Even before a pandemic came along and forced me to stay inside, I went to Starbucks nearly every day. As somebody who has worked from home for the past four years, I relished any excuse to leave my apartment and walk around. Since Starbucks was the closest coffee shop to me, I became a regular, with the baristas knowing my two orders once they saw me enter the store.
Part of my reliance on Starbucks was that it was a place close to me that had drinks I enjoyed. The other part was the Starbucks mobile app, which not only makes it easy to pay (especially in putting in mobile orders during a pandemic) but also keeps you coming back for more. Many businesses have apps that "gamify" the experience of being a customer, but Starbucks is one of the best. It's also one of the most sinister.
Gamification is when gaming and game design elements are used in other services or organizations. For example, when you got a gold star in class as a kid for doing well, that was the gamification of your learning. When you read enough books and got a pizza party out of it, that was gamification. As adults, we're often thrown into gamified systems without even realizing it. On our sites, we use Thinkific, which turns all of our training materials into a quiz that you can beat. You learn how to do your job by playing a game.
This has become even more popular with the increased proliferation of video games, along with the introduction of mobile apps, which can gamify just about anything. Many successful fitness apps, including Fitbit and MyFitnessPal, utilize achievement systems that reward you by working out or reaching other goals. Zombies, Run!, one of the most entertaining running apps, is successful because it literally turns the act of running into a narrative adventure. The best fitness apps and mental health apps have used different forms of gamification. In fact, Habitica, a habit-forming app, helps you build habits by literally turning them into a role-playing game.
Another place you might see game elements are in rewards apps, which often promise free products if you use them. This isn't anything new; it's an extension of punch or stamp reward cards you could get at businesses that gave you a free item if you spent a certain amount of money or visited enough times. This is at the core of the Starbucks app, which rewards you stars for buying products, which you can then put towards free rewards or discounts. However, it goes even further by providing quests for you to complete to get bonus stars. Come in before 11 a.m. three days in a row and get 60 bonus stars; order three of a specific drink and get 100 bonus stars.
The more you use it, the more the app gets to know you and your regular orders, like a barista at your favorite store. As you order more, its algorithm will offer targeted quests based on your favorites — albeit the more expensive ones, from my experience. For example, I order a combination of teas, coconut milk drinks, and tea lattes, and if I get a targeted quest, it'll be for the tea lattes more than the plain teas. If I don't go a certain week, Starbucks will send me emails or notifications enticing me back with bonus stars or drink recommendations. If it's summer, it'll lure me in with the promise of a cold drink.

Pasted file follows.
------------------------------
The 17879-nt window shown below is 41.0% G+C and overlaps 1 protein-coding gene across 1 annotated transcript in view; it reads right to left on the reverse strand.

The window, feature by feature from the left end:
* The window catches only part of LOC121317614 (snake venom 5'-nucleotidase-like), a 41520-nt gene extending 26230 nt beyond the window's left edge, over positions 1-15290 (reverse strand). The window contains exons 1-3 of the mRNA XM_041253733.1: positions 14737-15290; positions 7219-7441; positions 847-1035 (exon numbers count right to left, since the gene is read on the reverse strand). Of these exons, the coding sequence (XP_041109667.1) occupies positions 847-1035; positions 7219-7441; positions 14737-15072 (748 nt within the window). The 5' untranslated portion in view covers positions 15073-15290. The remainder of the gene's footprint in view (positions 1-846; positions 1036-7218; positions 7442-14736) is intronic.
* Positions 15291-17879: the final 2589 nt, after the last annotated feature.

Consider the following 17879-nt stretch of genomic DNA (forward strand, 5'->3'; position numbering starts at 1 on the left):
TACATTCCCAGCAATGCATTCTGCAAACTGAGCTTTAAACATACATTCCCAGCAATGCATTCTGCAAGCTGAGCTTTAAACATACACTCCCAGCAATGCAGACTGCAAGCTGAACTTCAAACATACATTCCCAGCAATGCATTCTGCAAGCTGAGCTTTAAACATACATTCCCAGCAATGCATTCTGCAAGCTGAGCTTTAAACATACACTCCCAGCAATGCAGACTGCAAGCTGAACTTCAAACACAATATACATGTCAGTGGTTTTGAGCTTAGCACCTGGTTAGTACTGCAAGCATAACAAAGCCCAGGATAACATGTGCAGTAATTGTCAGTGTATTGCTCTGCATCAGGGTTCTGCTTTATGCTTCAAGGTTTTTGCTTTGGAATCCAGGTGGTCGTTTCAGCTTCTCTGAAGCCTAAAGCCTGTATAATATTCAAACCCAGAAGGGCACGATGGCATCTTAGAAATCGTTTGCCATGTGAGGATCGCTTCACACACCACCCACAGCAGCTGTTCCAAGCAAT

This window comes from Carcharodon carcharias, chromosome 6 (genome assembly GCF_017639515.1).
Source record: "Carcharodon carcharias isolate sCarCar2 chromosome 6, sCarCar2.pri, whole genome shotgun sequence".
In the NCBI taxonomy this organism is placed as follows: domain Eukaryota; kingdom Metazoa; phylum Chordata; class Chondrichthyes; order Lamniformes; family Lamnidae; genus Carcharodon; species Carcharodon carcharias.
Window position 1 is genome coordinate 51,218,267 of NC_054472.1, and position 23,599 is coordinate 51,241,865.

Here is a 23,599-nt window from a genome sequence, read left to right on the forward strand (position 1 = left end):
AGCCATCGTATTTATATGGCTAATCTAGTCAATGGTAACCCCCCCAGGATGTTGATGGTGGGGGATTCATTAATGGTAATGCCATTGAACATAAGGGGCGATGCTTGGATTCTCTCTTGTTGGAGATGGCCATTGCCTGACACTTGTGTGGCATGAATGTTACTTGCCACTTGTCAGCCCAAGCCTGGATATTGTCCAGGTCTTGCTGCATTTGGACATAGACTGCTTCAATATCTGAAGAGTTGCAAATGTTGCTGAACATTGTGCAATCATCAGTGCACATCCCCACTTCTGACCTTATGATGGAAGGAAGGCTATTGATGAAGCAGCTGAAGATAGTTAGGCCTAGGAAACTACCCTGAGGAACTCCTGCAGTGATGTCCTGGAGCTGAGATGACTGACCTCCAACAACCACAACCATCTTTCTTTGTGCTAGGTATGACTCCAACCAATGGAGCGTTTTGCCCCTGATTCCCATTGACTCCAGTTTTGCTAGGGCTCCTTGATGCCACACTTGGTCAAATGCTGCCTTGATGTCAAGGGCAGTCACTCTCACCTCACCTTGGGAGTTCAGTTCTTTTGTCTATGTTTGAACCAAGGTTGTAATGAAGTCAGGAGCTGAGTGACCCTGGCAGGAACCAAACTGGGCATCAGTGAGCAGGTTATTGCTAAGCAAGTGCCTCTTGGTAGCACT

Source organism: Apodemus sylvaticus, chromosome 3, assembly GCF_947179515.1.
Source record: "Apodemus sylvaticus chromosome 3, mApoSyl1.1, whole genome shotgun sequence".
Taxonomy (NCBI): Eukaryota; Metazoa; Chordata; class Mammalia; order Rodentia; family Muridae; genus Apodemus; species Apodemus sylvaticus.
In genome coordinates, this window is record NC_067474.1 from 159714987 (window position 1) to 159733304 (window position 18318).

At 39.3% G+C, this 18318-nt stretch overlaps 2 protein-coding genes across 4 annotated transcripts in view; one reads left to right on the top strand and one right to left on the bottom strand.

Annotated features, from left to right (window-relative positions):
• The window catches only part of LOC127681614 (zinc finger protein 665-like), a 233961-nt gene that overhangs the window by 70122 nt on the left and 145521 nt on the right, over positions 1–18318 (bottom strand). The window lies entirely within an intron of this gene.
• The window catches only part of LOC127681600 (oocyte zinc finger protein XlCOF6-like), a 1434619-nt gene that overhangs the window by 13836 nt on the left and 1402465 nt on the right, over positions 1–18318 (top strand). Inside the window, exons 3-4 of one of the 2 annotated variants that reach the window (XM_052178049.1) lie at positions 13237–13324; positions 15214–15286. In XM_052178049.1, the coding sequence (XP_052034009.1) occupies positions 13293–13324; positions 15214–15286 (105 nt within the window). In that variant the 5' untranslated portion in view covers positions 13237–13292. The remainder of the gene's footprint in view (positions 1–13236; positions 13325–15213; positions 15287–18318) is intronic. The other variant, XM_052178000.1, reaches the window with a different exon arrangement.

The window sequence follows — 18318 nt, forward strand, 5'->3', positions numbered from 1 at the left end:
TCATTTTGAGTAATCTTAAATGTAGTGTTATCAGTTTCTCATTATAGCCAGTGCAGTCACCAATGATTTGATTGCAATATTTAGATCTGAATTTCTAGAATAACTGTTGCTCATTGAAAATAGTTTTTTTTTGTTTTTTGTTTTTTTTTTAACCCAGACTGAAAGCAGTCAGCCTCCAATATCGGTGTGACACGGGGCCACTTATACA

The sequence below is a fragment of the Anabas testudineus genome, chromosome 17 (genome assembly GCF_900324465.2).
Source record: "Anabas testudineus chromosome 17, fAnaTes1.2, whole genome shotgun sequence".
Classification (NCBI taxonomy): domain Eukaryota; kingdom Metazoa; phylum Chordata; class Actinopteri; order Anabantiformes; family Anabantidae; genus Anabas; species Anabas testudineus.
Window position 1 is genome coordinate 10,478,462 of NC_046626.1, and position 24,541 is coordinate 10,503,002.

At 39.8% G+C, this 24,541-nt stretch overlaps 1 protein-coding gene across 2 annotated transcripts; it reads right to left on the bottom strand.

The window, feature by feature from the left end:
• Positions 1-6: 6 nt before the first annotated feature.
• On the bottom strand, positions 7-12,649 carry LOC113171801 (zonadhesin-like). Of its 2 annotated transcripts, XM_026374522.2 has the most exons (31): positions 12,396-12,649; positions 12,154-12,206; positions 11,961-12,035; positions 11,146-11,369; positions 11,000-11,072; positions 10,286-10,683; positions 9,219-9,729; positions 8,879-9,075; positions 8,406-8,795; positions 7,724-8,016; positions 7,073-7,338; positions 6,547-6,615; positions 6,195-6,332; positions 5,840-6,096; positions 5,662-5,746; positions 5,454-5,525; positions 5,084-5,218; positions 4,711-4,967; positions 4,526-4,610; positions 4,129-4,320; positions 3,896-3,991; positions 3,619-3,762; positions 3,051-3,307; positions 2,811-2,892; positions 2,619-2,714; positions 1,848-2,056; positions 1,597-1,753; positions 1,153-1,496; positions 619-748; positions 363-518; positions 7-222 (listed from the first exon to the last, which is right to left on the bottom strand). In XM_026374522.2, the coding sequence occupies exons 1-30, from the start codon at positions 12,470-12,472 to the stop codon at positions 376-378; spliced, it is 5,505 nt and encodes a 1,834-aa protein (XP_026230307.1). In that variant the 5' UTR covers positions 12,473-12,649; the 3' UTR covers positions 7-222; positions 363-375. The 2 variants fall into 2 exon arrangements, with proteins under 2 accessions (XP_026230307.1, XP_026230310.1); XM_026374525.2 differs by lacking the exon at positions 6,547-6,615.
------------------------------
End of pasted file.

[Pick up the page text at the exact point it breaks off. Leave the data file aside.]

Starbucks seems to know you thanks to its Digital Flywheel program, which has been in place since 2017. It's an AI that links up with Starbucks Rewards to offer personalized recommendations to customers. A flywheel is a device that stores rotational energy and conserves it, which is basically what Starbucks wants its digital one to do with customers. If it can keep reeling customers back in, then it's going to be immensely successful, and it has. Of course, it's Starbucks, so it's always going to be ubiquitous, but in 2019, it recorded its highest net earnings ever at around $19.2 billion according to Statista.
Sure, Starbucks uses your personal data to give you drink recommendations (and even uses it to figure out scheduling for its stores), but it wouldn't be nearly as effective if it weren't for its star system, or even the regular sweepstakes and games it also uses. In April, Starbucks held its Earth Month Game, which featured a prize draw for people who made purchases but also included a game called Play & Plant. Here, you have to complete 3x3 squares with dot configurations to earn points. As you level up, you can choose where Starbucks will plant trees. Making purchases and completing other "activities" also give you boosters to progress further in the game. With the addition of Play & Plant, the transition from gamification to full-on game is complete.
It's all a well-oiled machine that keeps me coming back for more Starbucks, despite knowing that it's using my personal data to better the business or get me to buy more expensive drinks. When I get a notification saying it's "Double Star Wednesday," I carve out 30 minutes in my day to make sure I go. Not only is Starbucks a way to get me out of the apartment, but it's also a system I've bought into. Gamification is not only a way to make using an app or program more engaging, but according to studies, it "positively impacts engagement" and can "enhance related outcomes."
It's not always effective in the long-term — I've fallen out of using just about every app at some point, and studies show that gamification doesn't always work over long periods of time — but constantly introducing new features and games helps keep things fresh. Plus, the sheer amount of Starbucks around the U.S. means there are many opportunities to use the app, play the game, and get some stars.
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Carli contributed gaming content across Windows Central, Android Central, and iMore. Her last name also will remind you of a dinosaur. F